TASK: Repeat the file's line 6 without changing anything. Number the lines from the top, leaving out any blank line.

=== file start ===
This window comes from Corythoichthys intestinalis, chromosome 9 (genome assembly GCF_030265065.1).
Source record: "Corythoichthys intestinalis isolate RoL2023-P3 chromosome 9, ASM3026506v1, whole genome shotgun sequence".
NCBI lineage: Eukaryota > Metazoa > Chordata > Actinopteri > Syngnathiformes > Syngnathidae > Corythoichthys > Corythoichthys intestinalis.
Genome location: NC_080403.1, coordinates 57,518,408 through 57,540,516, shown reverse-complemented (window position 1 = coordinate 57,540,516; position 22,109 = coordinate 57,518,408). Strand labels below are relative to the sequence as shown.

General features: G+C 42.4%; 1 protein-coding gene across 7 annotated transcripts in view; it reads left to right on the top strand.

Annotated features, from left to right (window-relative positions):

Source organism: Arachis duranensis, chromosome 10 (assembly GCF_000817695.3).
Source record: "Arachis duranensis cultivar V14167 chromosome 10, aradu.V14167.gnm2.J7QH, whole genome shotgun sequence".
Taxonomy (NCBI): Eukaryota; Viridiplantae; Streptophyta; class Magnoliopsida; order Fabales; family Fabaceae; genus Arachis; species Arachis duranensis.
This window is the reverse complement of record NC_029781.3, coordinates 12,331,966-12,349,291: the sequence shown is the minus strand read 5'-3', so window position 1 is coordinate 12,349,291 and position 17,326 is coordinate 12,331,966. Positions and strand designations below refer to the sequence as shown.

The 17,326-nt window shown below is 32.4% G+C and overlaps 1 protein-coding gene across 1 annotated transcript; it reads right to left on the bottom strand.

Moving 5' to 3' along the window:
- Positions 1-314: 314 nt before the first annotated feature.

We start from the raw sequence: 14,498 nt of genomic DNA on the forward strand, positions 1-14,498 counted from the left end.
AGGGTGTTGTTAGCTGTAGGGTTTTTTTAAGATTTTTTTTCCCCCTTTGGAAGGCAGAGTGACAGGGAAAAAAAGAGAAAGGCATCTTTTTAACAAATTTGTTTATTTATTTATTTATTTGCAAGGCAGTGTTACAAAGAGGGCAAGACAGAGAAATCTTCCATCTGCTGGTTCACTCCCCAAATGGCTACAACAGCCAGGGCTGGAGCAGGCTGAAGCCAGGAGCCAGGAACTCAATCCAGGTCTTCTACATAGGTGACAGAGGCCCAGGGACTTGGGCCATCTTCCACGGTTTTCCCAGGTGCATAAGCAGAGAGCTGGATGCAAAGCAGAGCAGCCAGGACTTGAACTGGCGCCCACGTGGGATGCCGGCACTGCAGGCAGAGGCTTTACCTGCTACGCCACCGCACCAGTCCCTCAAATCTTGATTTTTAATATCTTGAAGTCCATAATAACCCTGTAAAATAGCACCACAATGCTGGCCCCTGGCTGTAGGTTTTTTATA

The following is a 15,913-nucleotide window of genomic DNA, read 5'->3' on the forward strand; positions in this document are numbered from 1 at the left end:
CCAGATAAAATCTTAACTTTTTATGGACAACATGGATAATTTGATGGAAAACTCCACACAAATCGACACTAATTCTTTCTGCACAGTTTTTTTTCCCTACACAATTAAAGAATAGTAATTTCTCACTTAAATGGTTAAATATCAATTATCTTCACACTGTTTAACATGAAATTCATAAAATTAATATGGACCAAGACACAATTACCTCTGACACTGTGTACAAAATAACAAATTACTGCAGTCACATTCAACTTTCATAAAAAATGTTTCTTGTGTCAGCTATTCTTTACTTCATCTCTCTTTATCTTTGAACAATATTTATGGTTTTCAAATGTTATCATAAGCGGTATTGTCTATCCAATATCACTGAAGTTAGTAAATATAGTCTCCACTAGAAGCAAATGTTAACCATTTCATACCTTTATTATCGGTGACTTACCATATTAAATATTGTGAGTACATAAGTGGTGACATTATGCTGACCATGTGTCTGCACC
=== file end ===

Annotated features, from left to right (window-relative positions):